Those who earn the highest salaries in the field tend to have bachelor's degree, certifications, several years of experience and diagnostic positions rather than assisting positions in physician's offices.

Attributes of the Most Successful Respiratory Therapists

As mentioned above, respiratory therapists spend much of their day dealing directly with patients. For that reason, the most successful people in this field are outgoing, or at least have the patience to communicate well with others and put their patients at ease.

Compassion is also vital, as patients may be struggling immensely when they come in for lung testing or need ventilation of their lungs. Finally, since there are so many patients, the best respiratory therapists are organized and can keep patient files separate and distinct in their mind. Of course, it also helps to have strong math and science skills, which will make earning a degree in the field much simpler.

Where Respiratory Therapists Work

The overwhelming majority of respiratory therapists work in public or private hospitals. They may work in emergency care, they may work in a respiratory wing or they may split their work between the two locations as needed.

Those therapists who work in hospital environments may have irregular schedules with occasional odd shifts or long hours, which is typical among many hospital employees in varying fields. Some respiratory therapists, however, may have more traditional schedules working for private physicians or in nursing homes and assisted living facilities.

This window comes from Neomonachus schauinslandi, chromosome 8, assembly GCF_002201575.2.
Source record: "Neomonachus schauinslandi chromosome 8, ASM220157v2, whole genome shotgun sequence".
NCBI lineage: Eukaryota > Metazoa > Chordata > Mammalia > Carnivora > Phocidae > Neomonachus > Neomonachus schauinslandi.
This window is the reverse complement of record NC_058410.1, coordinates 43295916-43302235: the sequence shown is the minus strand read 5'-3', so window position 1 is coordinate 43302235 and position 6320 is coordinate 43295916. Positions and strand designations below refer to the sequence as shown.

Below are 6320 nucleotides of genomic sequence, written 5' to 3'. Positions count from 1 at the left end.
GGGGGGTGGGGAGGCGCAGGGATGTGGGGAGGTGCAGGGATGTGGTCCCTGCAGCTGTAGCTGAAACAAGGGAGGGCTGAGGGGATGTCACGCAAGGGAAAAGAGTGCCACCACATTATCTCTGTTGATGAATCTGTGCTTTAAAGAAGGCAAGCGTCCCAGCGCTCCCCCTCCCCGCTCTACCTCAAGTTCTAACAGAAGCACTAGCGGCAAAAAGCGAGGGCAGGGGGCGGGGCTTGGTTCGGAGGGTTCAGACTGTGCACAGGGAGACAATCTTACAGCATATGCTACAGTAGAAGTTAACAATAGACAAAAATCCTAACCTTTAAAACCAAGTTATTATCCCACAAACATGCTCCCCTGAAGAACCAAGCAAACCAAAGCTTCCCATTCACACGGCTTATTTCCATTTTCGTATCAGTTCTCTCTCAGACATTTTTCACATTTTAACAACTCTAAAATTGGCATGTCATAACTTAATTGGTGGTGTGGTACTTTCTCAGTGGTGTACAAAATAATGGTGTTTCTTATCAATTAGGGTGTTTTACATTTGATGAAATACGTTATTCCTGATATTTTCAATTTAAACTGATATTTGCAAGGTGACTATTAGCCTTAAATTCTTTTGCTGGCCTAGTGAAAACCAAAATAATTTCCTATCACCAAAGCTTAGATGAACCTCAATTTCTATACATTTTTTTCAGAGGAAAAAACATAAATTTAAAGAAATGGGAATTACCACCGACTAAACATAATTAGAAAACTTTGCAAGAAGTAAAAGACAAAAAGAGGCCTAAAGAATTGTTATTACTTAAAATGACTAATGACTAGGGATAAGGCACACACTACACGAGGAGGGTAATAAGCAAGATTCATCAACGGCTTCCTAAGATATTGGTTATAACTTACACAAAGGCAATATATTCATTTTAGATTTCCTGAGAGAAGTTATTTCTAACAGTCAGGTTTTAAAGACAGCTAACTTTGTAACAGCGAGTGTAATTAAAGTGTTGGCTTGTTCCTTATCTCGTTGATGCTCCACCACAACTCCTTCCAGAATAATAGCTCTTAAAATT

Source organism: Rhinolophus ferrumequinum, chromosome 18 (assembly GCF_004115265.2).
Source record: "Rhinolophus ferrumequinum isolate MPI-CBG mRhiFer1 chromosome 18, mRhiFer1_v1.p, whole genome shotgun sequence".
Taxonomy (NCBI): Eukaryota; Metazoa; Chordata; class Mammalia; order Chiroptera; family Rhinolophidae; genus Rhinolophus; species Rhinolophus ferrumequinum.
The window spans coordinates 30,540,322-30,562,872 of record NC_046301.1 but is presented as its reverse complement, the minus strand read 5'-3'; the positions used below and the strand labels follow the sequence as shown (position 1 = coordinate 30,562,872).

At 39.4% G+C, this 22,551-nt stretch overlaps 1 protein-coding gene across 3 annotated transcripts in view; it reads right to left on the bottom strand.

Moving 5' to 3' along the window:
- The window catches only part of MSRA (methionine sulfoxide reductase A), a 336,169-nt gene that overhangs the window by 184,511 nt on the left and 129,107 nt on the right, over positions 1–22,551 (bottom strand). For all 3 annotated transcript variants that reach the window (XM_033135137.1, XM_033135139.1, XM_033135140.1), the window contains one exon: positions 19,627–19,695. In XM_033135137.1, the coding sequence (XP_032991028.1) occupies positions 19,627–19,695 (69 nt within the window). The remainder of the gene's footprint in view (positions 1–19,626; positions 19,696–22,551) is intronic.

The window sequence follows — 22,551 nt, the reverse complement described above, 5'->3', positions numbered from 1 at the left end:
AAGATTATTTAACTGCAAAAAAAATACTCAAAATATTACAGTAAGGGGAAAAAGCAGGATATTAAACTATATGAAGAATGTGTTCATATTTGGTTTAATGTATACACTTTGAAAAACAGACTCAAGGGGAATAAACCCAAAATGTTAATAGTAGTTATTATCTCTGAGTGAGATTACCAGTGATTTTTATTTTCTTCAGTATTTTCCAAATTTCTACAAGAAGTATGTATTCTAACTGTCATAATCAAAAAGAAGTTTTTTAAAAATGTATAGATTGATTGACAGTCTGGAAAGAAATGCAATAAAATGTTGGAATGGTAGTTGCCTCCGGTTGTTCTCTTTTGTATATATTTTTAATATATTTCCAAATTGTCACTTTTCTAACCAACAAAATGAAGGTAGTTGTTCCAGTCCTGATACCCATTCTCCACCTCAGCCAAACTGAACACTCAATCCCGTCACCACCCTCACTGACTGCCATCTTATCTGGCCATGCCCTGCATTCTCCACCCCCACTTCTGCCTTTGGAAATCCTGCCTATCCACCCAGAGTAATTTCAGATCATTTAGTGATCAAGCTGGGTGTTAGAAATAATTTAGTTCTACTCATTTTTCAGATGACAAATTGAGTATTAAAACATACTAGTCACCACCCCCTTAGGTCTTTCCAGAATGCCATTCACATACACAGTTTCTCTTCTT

Job Growth Predictions in the Field

When picking a career for the future, it is important to think about trends in the industry and whether or not that specific career will continue to be in demand five years or even a decade from now.

The healthcare industry, as a whole, is predicted to grow significantly thanks to an aging population and rising rates of obesity, which brings with it additional medical complications. For respiratory therapists in particular, the BLS predicts a 19 percent increase in job growth over the next decade.

This translates to approximately 22,700 new jobs in the United States, which does not include all the job openings created by retirees or those who switch careers. This amount of growth is a positive forecast for the industry, and it should be encouraging to anyone who wants to pursue this field in the future.

Similar Occupations to Consider

While respiratory therapists can command lucrative salaries and are predicted to enjoy impressive job security over the next decade, some students might be interested in similar occupations that are still within the same field.

Just a few of the positions that you might want to consider include that of pharmaceutical representative, respiratory research technician, ventilation equipment associate, radiation therapist and speech language pathologist.

Becoming a respiratory therapist is a wonderful career goal to have, and the work is both challenging and fulfilling for the right candidate. To start on the way towards this patient-driven medical profession, a degree in the related field is often the perfect choice. Explore your options to prepare for a health care career.